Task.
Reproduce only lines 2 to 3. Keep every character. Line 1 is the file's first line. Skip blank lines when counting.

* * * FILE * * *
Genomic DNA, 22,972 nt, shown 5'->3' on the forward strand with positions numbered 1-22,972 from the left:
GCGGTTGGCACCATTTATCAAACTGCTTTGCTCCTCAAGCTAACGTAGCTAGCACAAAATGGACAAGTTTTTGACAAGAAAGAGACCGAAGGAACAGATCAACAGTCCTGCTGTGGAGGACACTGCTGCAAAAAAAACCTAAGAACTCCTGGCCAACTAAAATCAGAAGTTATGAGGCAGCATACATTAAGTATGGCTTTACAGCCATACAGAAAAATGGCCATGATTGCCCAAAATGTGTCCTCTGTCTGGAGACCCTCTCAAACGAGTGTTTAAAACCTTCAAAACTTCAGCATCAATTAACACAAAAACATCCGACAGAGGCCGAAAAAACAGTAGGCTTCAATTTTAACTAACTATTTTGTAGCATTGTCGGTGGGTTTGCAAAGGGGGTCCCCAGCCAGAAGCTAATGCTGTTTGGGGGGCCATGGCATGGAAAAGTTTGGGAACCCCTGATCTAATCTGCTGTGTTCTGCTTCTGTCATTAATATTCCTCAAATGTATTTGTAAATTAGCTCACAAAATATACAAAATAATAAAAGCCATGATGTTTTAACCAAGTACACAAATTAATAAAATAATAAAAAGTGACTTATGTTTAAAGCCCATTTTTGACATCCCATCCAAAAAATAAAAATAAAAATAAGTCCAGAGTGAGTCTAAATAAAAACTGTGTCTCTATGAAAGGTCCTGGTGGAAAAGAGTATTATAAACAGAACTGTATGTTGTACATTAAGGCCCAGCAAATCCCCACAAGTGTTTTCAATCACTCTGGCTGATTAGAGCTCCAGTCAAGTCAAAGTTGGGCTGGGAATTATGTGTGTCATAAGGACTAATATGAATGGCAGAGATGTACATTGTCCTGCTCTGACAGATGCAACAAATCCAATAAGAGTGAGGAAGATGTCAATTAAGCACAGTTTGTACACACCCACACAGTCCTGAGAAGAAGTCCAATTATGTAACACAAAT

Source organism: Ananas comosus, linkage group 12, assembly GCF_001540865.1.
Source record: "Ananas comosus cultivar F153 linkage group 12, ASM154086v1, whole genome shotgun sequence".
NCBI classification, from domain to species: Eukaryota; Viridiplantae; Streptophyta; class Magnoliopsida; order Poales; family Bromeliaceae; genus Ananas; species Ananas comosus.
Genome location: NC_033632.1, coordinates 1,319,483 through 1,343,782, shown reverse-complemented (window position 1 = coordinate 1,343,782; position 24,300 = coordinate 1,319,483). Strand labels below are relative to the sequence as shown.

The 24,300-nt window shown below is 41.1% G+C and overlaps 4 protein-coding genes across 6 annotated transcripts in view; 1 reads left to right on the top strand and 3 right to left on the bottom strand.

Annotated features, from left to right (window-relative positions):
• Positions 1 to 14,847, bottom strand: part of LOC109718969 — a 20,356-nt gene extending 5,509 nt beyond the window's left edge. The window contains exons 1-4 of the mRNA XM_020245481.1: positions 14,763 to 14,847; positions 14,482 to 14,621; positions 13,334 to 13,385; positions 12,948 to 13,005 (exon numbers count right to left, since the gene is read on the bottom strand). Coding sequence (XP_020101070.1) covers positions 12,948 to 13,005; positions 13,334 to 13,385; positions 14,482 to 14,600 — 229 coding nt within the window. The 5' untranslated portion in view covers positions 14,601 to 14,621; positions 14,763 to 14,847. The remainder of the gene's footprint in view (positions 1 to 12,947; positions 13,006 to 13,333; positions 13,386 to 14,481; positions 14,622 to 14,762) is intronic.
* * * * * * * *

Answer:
GCGGTTGGCACCATTTATCAAACTGCTTTGCTCCTCAAGCTAACGTAGCTAGCACAAAATGGACAAGTTTTTGACAAGAAAGAGACCGAAGGAACAGATCAACAGTCCTGCTGTGGAGGACACTGCTGCAAAAAAAACCTAAGAACTCCTGGCCAACTAAAATCAGAAGTTATGAGGCAGCATACATTAAGTATGGCTTTACAGCCATACAGAAAAATGGCCATGATTGCCCAAAATGTGTCCTCTGTCTGGAGACCCTCTCAAACGAGTGTTTAAAACCTTCAAAACTTCAGCATCAATTAACACAAAAACATCCGACAGAGGCCGAAAAAACAGTAGGCTTCAATTTTAACTAACTATTTTGTAGCATTGTCGGTGGGTTTGCAAAGGGGGTCCCCAGCCAGAAGCTAATGCTGTTTGGGGGGCCATGGCATGGAAAAGTTTGGGAACCCCTGATCTAATCTGCTGTGTTCTGCTTCTGTCATTAATATTCCTCAAATGTATTTGTAAATTAGCTCACAAAATATACAAAATAATAAAAGCCATGATGTTTTAACCAAGTACACAAATTAATAAAATAATAAAAAGTGACTTATGTTTAAAGCCCATTTTTGACATCCCATCCAAAAAATAAAAATAAAAATAAGTCCAGAGTGAGTCTAAATAAAAACTGTGTCTCTATGAAAGGTCCTGGTGGAAAAGAGTATTATAAACAGAACTGTATGTTGTACATTAAGGCCCAGCAAATCCCCACAAGTGTTTTCAATCACTCTGGCTGATTAGAGCTCCAGTCAAGTCAAAGTTGGGCTGGGAATTATGTGTGTCATAAGGACTAATATGAATGGCAGAGATGTACATTGTCCTGCTCTGACAGATGCAACAAATCCAATAAGAGTGAGGAAGATGTCAATTAAGCACAGTTTGTACACACCCACACAGTCCTGAGAAGAAGTCCAATTATGTAACACAAAT

Source organism: Ananas comosus, linkage group 12, assembly GCF_001540865.1.